Libya is the only nation to have a flag that is solid green.

Green means ‘go’.

Jealousy is said to be the ‘green-eyed monster’.

You can also be ‘green with envy’.

If you are ‘green about the gills’ you are looking sickly and pale.

Green is the healing colour, and the colour of nature.

Green is the easiest colour on the eye. So it is a popular decorating colour.

It is a calming and refreshing colour. People waiting to appear on TV wait in the ‘Green Room’. Hospitals often use green (uniforms and walls) to help patients to relax.

In the middle ages brides wore green to symbolise fertility.

In ancient Greece green symbolised victory.

Dark green is said to represent masculinity, conservatism and wealth.


I hope you have a lovely holiday season and that Santa is good to you!

Monday, December 11, 2006

Card Making - How to Paint Your Own Backing Papers - Part 2

Part One described how to use pre-stretched paper and acrylic paints to paint backing paper for card making. This article looks at ways to make your backing papers even more individual.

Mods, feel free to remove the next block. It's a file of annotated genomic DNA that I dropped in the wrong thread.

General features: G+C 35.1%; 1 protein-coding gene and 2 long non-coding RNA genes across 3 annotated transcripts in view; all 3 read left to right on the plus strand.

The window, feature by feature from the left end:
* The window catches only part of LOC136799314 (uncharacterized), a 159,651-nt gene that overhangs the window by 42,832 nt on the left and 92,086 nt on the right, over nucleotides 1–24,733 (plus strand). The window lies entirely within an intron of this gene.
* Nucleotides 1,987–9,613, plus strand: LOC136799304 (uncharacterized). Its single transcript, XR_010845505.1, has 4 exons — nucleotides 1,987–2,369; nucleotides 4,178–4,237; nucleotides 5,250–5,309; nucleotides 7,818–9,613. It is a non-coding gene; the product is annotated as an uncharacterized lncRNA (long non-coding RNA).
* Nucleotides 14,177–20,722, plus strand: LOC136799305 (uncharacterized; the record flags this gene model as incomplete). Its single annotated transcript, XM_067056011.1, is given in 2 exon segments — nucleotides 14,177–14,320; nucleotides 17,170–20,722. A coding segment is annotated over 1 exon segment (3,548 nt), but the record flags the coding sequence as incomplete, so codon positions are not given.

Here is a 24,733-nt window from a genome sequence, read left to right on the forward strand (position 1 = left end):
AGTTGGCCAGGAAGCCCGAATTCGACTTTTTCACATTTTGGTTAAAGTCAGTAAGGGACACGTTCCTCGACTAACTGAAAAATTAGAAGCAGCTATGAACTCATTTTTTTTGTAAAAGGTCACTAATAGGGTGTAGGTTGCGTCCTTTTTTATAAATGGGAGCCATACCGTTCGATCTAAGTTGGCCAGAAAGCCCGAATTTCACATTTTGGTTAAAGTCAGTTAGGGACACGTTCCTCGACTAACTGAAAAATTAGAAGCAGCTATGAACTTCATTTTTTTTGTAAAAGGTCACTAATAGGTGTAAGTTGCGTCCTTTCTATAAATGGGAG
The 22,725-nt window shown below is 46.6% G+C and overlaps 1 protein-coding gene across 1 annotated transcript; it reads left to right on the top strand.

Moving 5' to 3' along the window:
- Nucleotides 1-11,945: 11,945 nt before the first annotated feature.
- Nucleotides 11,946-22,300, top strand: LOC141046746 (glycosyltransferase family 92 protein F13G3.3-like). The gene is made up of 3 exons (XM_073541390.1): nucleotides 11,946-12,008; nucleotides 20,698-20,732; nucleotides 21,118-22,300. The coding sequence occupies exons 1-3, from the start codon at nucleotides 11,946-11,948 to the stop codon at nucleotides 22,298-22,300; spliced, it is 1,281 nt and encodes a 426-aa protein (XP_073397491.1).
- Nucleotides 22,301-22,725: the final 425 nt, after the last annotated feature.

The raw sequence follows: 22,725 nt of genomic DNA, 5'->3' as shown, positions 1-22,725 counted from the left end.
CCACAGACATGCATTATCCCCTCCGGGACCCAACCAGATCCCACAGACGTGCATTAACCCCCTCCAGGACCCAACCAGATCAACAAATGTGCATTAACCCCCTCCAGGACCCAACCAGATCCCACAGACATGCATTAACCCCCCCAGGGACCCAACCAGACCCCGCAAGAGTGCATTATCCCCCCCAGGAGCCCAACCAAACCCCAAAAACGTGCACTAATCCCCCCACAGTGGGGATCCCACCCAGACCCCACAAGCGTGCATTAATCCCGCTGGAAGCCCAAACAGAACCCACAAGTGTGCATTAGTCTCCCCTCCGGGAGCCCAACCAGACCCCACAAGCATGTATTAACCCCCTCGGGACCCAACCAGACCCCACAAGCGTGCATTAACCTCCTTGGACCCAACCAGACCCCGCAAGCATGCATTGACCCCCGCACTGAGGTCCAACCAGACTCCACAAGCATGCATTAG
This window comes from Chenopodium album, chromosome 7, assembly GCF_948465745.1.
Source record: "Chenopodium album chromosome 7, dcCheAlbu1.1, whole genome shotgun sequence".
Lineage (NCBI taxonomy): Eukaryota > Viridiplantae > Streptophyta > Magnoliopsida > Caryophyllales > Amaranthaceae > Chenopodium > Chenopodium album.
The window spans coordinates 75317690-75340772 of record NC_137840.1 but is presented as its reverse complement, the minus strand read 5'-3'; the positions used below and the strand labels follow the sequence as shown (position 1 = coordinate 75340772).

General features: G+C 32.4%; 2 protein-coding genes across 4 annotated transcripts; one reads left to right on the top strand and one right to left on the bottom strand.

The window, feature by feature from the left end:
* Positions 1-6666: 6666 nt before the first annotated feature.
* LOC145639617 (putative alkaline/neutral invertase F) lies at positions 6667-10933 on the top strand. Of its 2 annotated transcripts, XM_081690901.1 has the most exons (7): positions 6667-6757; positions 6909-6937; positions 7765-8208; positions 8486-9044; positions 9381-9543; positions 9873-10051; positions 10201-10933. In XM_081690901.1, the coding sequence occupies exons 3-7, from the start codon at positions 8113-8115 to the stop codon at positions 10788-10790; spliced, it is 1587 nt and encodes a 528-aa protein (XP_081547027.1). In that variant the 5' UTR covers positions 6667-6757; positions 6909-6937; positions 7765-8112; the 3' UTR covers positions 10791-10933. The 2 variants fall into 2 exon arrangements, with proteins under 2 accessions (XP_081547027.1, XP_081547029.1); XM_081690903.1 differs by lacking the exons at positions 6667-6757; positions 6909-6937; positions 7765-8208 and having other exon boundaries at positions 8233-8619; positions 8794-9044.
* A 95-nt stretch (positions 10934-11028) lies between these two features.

Use Acrylic Mediums

There are acrylic mediums that can be added to the acrylic paint to extend the range of effects you can achieve. The acrylic mediums can make the paint dry to a glossy or matt finish. Other mediums can give beautiful metallic effects or add textures like sand or small glass beads.

(The metallic mediums are especially effective on dark colours.)

There are a wide range of acrylic mediums that you can use. Be sure to check out the range I think you’ll be pleasantly surprised!

Apply the Paint without a Brush

You could also try applying the paint with crumpled paper towel or thin plastic for a random textured finish.

You can paint your backing paper to co-ordinate with your other card making materials which will save you both -

* time spent looking for just the ‘right’ paper
* money as you can use the paints that you already have.

Rip instead of Cut